How Clean is ‘Terminal Clean’?

Tuesday, May 24, 2016Aaron Main

For those who work in healthcare facilities on a regular basis, the phrase terminal clean can mean a variety of things. Terminal cleaning can be performed after a patient has been discharged, prior to a new patient entering the space, or following any renovation, remediation or abatement work in order to recommission the room for patient occupancy. But how effective is terminal clean?

In the fight against C. diff (Clostridium Difficile Colitis), MRSA (Methicillin-Resistant Staphylococcus Aurea), staph infections (Staphylococcus Infection), Norovirus, and other Hospital Acquired Illnesses (HAIs), healthcare environmental staff takes extraordinary cleaning and disinfecting measures. However, recent studies have shown that after a terminal cleaning is performed, up to 45% of microorganisms (bacteria, fungi, viruses, etc.) could still present. Scary stuff! This is why having a third-party to perform terminal cleaning and testing is highly recommended.

Terminal cleaning is defined as: “a method used in healthcare environments to control the spread of infections.” Terminal cleaning methods vary, but usually include removing all detachable objects in the room, cleaning lighting and air duct surfaces, and cleaning everything downward from the ceiling to the floor, working your way out of the room. Items that are removed from the room during the terminal cleaning process are disinfected, sanitized, and/or decontaminated prior to returning to the room.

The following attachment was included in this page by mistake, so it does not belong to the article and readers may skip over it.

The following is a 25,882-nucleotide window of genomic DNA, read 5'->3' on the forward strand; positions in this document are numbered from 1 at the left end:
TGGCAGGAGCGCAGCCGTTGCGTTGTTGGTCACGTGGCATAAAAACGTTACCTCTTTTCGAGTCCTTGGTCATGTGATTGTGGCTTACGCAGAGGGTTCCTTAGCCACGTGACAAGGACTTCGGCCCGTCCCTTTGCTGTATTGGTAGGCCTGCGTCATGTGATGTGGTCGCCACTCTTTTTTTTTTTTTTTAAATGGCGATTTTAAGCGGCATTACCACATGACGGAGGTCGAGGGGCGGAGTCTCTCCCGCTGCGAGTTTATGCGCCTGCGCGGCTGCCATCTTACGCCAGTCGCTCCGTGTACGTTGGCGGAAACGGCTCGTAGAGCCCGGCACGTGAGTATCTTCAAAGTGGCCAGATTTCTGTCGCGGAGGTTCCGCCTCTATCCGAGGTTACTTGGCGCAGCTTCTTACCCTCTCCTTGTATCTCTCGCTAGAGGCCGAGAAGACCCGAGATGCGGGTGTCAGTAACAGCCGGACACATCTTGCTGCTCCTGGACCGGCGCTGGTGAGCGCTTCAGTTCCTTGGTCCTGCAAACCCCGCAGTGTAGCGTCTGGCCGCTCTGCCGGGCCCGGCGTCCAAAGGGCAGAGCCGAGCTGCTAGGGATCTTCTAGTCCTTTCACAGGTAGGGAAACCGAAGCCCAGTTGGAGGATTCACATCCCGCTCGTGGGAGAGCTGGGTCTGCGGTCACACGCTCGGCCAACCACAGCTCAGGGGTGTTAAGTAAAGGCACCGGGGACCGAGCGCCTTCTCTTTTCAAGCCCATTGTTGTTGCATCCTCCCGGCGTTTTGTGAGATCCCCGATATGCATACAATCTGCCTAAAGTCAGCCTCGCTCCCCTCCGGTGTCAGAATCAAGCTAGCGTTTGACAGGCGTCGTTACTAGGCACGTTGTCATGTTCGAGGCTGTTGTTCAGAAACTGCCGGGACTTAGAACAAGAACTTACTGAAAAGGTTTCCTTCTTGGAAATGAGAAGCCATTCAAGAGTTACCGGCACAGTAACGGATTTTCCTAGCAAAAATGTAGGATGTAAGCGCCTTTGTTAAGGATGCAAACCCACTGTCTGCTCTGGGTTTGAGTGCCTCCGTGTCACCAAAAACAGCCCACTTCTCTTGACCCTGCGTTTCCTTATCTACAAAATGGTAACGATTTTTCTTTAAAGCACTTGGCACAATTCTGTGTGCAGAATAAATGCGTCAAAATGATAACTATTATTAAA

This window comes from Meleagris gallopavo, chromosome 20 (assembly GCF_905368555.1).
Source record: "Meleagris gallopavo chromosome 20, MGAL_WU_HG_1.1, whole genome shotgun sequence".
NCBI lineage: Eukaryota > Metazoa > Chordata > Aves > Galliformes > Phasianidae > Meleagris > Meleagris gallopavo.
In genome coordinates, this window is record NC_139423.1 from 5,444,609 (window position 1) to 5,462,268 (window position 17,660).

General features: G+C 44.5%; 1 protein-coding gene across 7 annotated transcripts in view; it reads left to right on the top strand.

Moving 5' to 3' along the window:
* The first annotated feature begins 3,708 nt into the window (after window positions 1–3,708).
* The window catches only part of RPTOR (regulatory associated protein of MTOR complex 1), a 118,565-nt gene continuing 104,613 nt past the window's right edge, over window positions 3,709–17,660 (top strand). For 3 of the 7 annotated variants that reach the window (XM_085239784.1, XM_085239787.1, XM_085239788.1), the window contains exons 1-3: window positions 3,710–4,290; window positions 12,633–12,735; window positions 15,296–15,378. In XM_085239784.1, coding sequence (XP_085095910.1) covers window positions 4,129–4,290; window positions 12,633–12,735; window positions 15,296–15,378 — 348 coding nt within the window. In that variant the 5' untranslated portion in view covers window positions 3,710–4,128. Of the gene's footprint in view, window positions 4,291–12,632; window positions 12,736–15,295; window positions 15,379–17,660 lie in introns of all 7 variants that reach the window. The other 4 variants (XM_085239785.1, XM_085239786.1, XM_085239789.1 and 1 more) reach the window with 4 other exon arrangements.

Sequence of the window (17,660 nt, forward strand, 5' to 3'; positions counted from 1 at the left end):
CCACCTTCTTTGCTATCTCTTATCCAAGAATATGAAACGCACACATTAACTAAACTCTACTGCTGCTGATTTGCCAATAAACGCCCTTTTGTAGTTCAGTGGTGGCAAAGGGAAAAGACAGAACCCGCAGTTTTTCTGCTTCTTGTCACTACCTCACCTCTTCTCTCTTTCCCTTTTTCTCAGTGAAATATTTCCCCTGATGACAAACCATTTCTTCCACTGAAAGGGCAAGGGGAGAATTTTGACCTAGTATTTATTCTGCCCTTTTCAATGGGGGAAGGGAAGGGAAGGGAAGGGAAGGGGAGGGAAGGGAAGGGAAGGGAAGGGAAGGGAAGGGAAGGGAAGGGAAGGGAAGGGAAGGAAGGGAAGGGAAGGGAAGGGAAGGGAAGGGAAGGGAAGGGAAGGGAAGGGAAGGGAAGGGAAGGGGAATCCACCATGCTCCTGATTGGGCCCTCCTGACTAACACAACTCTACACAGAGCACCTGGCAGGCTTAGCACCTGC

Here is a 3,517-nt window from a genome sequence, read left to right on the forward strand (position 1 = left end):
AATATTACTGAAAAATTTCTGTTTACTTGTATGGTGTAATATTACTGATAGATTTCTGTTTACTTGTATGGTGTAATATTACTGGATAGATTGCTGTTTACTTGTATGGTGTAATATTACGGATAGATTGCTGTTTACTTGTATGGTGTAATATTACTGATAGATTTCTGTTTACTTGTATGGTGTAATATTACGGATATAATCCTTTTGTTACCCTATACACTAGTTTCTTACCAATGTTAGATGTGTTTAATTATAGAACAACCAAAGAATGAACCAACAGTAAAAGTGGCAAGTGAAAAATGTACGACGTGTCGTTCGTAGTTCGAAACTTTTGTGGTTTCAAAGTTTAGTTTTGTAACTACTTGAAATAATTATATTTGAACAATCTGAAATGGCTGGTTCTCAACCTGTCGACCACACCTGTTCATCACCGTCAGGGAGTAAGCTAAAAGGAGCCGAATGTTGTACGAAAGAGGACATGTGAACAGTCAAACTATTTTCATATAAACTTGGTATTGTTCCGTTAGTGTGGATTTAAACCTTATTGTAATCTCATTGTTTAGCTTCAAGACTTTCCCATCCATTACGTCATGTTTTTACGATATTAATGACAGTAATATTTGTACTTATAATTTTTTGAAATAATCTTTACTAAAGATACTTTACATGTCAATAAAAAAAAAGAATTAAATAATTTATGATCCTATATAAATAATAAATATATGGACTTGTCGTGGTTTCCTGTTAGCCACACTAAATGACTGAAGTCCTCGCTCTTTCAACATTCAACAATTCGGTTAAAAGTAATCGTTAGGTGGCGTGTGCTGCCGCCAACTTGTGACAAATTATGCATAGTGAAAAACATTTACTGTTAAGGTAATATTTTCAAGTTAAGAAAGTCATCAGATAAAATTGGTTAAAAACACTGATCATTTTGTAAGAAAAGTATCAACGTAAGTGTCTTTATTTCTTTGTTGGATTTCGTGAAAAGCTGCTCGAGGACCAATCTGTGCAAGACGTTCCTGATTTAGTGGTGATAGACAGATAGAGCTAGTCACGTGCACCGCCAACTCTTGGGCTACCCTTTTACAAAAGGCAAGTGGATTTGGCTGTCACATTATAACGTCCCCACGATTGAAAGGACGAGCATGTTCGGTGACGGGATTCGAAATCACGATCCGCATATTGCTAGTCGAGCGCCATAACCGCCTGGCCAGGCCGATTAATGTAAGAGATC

Education is the key! Knowing the proper techniques, policies, procedures, and identifying hazards are vital to any disinfection, sanitization, and decontamination process. As a healthcare partner, we educate our staff on the proper procedures and techniques for minimizing the occurrence of HAIs. We train our team how to properly use and discard of personal protective equipment and proper management of waste flow to minimize cross-contamination. We understand the potential risks involved and know the proactive measures are the best way to keep both patients and staff safe.

About the Author

Aaron Main
Healthcare Project Manager

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